Posted May 4, 2017 at Arctic Sea Ice
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Elisee, first of all, your brush is too broad. This isn't some homogeneous organisation where image can be controlled through hierarchical systems of decision-making. Even though they are bound by a shared concern about the potential consequences of Arctic sea ice loss (and AGW in general), the visitors of this blog and the Arctic Sea Ice Forum are as diverse as can be. Some are alarmist, others are conservative, and so on. Secondly, climate risk deniers who are only interested in deceiving their fellow human beings, will always be able to find some exaggerated quote by some guy. I mean, over 10 years ago some ex-scientist said that there would come a time when British children will never see snow again. This meme is trotted out every winter, and projected onto the entire scientific community and the IPCC. If we are going to worry about that, we might as well stop talking (which is the whole idea, of course). Let them do the lying and misleading, while we each individually try to analyse and speculate about Arctic sea ice loss as honestly as we can. And let the reader judge for him/herself how trustworthy, credible, interesting it is what he/she reads on this blog and the forum. And last but not least, what you're engaging in here, is pure concern trolling. And if there's something I dislike more than climate risk denial, it's that. By your own logic you are providing fodder to climate risk deniers ("one guy tried to warn the stupid alarmist watermelons, but noooo, they wouldn't listen and announced the end of the world in every single sentence they wrote"). So don't do it again and take your concerns elsewhere. Thanks.
Toggle Commented Apr 11, 2017 on PIOMAS April 2017 at Arctic Sea Ice
When does this normally happen? This switch of HP from "icing agent" to "melting agent"? By mid April, more or less? And the melting ponds? When are they starting to form? Cato, it also depends on the latitude, of course. Melt ponds mostly start forming in May, as far as I know, but really get going in June. This also depends on melt onset, which in turn depends on downwelling longwave radiation (ie when it is cloudy). When a high pressure forms over the Beaufort Sea and stays there for a while (as suggested by current forecasts), at this time of year, it can pull ice away from the Canadian/Alaskan coasts. This open water may not freeze over again and give the melting season in that region an early boost, especially this year as it's mostly first-year ice (no MYI barrier after last year's melt). And of course, it will cause export of thicker ice through Fram Strait.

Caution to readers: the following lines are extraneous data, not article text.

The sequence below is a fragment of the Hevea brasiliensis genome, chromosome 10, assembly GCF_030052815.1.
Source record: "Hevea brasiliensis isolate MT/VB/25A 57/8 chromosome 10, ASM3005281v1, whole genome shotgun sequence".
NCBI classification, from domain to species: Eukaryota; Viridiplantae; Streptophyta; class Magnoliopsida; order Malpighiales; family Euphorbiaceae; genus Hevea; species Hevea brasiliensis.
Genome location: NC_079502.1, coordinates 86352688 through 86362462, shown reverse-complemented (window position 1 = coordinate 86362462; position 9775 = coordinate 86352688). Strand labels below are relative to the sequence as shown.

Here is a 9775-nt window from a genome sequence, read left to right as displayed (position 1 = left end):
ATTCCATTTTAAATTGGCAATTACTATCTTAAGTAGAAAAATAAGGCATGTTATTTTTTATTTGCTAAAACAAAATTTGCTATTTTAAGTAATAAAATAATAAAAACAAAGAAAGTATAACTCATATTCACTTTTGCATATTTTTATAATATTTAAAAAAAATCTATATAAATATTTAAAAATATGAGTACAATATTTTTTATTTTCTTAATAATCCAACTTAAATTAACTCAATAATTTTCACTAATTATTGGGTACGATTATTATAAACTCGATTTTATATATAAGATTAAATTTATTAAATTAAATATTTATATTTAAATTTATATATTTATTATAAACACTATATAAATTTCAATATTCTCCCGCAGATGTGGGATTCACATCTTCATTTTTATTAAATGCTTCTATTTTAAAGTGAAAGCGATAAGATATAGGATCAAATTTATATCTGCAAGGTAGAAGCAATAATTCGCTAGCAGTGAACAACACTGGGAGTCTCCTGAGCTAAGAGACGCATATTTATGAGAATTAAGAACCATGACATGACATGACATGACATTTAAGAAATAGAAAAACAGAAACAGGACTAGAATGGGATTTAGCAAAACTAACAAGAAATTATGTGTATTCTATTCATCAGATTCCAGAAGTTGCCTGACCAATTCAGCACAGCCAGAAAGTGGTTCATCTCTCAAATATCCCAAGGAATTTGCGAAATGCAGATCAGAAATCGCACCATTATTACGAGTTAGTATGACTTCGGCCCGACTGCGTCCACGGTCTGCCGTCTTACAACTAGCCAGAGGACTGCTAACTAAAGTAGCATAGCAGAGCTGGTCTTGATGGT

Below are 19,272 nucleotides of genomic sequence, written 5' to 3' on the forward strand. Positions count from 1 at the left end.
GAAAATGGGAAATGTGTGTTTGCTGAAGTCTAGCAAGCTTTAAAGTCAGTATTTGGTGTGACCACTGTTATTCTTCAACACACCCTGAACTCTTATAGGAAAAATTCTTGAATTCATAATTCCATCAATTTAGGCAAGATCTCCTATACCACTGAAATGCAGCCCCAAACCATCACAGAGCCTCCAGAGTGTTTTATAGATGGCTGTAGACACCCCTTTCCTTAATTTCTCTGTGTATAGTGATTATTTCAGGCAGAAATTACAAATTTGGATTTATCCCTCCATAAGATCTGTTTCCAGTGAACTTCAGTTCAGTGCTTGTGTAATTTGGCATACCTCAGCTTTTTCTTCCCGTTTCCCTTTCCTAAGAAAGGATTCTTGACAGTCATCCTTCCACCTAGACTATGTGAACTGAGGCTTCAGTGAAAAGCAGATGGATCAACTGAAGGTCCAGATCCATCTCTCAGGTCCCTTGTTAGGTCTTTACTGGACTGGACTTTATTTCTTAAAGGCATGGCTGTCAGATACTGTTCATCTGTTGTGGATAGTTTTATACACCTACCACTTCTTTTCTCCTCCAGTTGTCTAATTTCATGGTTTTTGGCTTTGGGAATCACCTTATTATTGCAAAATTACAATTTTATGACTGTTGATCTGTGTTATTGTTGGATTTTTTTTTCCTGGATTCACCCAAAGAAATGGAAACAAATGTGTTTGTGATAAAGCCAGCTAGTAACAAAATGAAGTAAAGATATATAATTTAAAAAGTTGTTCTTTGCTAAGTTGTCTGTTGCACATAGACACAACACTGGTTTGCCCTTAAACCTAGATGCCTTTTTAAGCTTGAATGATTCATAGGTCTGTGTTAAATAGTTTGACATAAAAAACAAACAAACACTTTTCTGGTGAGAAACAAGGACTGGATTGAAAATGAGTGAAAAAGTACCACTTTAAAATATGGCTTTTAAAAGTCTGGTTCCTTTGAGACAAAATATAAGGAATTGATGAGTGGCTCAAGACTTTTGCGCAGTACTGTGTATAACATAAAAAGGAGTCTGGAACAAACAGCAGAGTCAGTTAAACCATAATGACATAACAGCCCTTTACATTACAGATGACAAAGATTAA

Toggle Commented Apr 7, 2017 on PIOMAS April 2017 at Arctic Sea Ice
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Another month has passed and so here is the updated Arctic sea ice volume graph as calculated by the Pan-Arctic Ice Ocean Modeling and Assimilation System (PIOMAS) at the Polar Science Center: Just like last month, there haven't been any major changes, and that's good, because it means things haven't... Continue reading
Posted Apr 5, 2017 at Arctic Sea Ice
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But will it help? Hat-tip to Cate. Continue reading
Posted Mar 30, 2017 at Arctic Sea Ice
Yes, it's back up. It was probably Fred who crossed his fingers the right way. Speaking of milestones, this month the ASIF has broken the record of most page views in a month, and is currently at almost 1.7 million page views for March.
Toggle Commented Mar 29, 2017 on Lowest maximum on record (again) at Arctic Sea Ice
I just got behind the computer, sorry. I have notified Fred, who hosts the ASIF on a server somewhere. I'm sure he'll fix things as soon as he can. There had to be a first...
Toggle Commented Mar 29, 2017 on Lowest maximum on record (again) at Arctic Sea Ice
Over on the Arctic Sea Ice Forum I have posted an animation of the current sea ice retreat in the Kara Sea (south of Novaya Zemlya), as compared to the retreats in 2011 and 2012. The big question is whether the ice will get shoved back again, or the water re-freezes again (like happened in 2011 and 2012), or whether it will stay open this time. If it does, that will be unprecedented.
Toggle Commented Mar 22, 2017 on Lowest maximum on record (again) at Arctic Sea Ice
That's a great chart that shows the main cause of the lowest maximum on record, Jim. Thanks a lot.
Toggle Commented Mar 20, 2017 on Lowest maximum on record (again) at Arctic Sea Ice